JPMorgan Chase & Co, the biggest US bank, said it had lost US$5.8 billion this year from disastrous credit bets and that traders might have tried to conceal the extent of the losses earlier this year.
Of the trading losses, US$4.4 billion came in the second quarter, but the bank still generated nearly US$5 billion of overall profit for the period.
JPMorgan’s disclosure about traders misstating the value of their positions was the first indication that the problems with the company’s bad trades might have extended beyond bad judgement about markets.
JPMorgan said it had cleaned up its Chief Investment Office (CIO), which made the bad trades, and that any problems were isolated to the group. The trades may lose another US$700 million to US$1.7 billion, JPMorgan chief executive officer Jamie Dimon said on a conference call with investors.
The CIO became infamous in May, when JPMorgan said bad derivatives bets on portfolios of corporate bonds had triggered about US$2 billion of paper losses, a figure that turned into US$4.4 billion of actual losses in the second quarter.
One trader in the CIO, Bruno Iksil, took big enough positions in the credit derivatives markets to earn the nickname “The London Whale.” Iksil has left the bank, a source said on Friday.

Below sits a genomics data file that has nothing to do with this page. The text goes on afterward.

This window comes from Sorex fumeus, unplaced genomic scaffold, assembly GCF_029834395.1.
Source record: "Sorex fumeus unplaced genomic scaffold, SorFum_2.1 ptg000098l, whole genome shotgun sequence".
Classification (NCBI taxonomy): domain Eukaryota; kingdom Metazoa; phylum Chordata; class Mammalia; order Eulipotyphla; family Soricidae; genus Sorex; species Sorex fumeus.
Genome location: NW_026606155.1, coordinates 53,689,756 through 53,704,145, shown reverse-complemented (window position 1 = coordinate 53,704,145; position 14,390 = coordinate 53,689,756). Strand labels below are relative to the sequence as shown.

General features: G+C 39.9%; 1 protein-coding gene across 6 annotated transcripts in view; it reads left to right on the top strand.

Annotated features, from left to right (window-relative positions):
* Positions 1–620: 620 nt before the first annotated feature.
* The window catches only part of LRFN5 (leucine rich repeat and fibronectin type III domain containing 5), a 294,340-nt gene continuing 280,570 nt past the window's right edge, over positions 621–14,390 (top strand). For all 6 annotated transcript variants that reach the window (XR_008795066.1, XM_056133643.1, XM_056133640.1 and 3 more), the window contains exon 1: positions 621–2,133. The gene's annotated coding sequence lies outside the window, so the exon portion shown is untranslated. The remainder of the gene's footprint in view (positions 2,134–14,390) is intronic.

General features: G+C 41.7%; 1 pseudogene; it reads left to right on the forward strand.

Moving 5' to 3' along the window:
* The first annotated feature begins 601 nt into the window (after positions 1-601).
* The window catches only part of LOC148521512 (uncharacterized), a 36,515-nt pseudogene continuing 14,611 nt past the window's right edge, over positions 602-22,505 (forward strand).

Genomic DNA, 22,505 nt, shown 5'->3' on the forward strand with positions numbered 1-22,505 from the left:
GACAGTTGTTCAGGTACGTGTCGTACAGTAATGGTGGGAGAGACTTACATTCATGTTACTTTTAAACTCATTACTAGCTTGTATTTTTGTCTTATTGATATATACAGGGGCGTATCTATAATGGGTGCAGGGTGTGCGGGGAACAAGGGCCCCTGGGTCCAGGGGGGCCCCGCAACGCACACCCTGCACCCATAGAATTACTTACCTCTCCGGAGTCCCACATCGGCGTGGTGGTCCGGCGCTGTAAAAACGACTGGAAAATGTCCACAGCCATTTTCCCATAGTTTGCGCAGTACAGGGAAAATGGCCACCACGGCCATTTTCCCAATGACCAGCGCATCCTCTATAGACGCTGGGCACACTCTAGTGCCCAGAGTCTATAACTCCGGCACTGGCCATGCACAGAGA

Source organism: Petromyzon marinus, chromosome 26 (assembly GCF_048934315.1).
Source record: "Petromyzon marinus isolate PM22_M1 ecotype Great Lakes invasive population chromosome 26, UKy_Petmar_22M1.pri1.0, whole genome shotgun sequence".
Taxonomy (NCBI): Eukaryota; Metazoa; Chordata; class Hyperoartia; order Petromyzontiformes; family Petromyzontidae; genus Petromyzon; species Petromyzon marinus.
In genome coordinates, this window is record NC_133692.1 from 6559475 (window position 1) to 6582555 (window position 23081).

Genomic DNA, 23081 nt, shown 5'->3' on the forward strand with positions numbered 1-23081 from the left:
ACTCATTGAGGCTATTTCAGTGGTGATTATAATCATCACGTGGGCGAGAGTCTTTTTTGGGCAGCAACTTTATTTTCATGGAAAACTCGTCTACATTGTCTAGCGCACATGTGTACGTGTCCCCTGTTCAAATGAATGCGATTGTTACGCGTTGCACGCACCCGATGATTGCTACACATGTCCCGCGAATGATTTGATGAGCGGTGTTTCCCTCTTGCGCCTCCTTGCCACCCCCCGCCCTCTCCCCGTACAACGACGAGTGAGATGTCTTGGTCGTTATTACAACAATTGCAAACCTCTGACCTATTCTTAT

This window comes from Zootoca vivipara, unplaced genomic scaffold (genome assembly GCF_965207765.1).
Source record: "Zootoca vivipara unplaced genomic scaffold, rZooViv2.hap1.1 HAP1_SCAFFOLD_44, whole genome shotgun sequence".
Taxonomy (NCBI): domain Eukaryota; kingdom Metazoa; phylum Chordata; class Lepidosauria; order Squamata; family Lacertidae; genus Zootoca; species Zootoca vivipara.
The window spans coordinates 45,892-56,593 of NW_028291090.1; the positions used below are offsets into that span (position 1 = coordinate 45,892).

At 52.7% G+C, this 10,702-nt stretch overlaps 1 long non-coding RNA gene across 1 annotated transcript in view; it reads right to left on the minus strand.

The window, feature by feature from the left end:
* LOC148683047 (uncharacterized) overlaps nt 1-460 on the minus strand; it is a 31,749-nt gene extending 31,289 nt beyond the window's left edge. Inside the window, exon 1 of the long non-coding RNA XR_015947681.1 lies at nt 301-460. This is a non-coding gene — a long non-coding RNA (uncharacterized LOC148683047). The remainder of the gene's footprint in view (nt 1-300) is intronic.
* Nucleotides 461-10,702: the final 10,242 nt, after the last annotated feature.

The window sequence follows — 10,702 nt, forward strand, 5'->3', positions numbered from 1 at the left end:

Ina Drew, who headed the CIO, has also left, and offered to give back her pay for two years, said Dimon, whose pay is subject to being taken back as well.
The bank said it had moved the bad trades from the CIO, which invests some of the company’s excess funds, to its investment bank. JPMorgan was one of the key inventors of credit derivatives, and its investment bank is one of the biggest traders of the product on Wall Street.
The CIO will now focus on conservative investments, JPMorgan said.
“We have put most of this problem behind us and we can now focus our full energy on what we do best,” Dimon said in a statement.
The company’s shares rose 3.4 percent to US$35.20 in early trading.
JPMorgan said misvaluations for the first quarter had overstated the CIO’s net income for the period by US$459 million.
The trading losses have been a black eye for a CEO who was respected for keeping his bank consistently profitable during the financial crisis.
JPMorgan posted second-quarter net income of US$4.96 billion, or US$1.21 a share, compared with US$5.43 billion, or US$1.27 a share a year earlier.
The derivative loss after taxes reduced earnings per share by US$0.69, the company said.
JPMorgan made more mortgage loans, which helped results. Because it is experiencing fewer defaults and delinquencies than it expected, the bank reduced the amount of money it had previously set aside to cover bad loans. That reduction boosted profit by US$2.1 billion, before taxes.
Friday’s financial report came three months to the day after Dimon, 56, told stock analysts that news reports about Iksil and looming losses in London were a “tempest in a teapot.”